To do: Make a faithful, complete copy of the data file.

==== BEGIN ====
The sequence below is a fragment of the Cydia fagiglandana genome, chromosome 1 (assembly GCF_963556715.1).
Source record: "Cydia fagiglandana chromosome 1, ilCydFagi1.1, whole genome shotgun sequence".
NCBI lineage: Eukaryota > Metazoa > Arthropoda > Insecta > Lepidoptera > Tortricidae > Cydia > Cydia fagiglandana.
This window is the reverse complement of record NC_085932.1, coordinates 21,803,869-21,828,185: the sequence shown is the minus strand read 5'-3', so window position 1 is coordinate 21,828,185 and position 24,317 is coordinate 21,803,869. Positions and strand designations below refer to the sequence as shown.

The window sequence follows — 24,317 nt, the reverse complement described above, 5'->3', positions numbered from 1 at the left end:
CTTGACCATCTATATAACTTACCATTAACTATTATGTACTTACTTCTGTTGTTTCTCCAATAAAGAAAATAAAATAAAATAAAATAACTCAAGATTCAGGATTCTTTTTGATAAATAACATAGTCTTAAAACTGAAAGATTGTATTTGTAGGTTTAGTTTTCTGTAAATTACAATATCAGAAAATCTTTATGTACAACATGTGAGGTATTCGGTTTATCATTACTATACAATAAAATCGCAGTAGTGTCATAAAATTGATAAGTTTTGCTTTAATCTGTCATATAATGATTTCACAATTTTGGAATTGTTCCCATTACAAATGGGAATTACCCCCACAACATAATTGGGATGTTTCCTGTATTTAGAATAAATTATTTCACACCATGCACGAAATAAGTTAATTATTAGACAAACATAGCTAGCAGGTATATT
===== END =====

The sequence below is a fragment of the Cydia fagiglandana genome, chromosome 1 (assembly GCF_963556715.1).
Source record: "Cydia fagiglandana chromosome 1, ilCydFagi1.1, whole genome shotgun sequence".
NCBI lineage: Eukaryota > Metazoa > Arthropoda > Insecta > Lepidoptera > Tortricidae > Cydia > Cydia fagiglandana.
This window is the reverse complement of record NC_085932.1, coordinates 21,803,869-21,828,185: the sequence shown is the minus strand read 5'-3', so window position 1 is coordinate 21,828,185 and position 24,317 is coordinate 21,803,869. Positions and strand designations below refer to the sequence as shown.

The window sequence follows — 24,317 nt, the reverse complement described above, 5'->3', positions numbered from 1 at the left end:
CTTGACCATCTATATAACTTACCATTAACTATTATGTACTTACTTCTGTTGTTTCTCCAATAAAGAAAATAAAATAAAATAAAATAACTCAAGATTCAGGATTCTTTTTGATAAATAACATAGTCTTAAAACTGAAAGATTGTATTTGTAGGTTTAGTTTTCTGTAAATTACAATATCAGAAAATCTTTATGTACAACATGTGAGGTATTCGGTTTATCATTACTATACAATAAAATCGCAGTAGTGTCATAAAATTGATAAGTTTTGCTTTAATCTGTCATATAATGATTTCACAATTTTGGAATTGTTCCCATTACAAATGGGAATTACCCCCACAACATAATTGGGATGTTTCCTGTATTTAGAATAAATTATTTCACACCATGCACGAAATAAGTTAATTATTAGACAAACATAGCTAGCAGGTATATT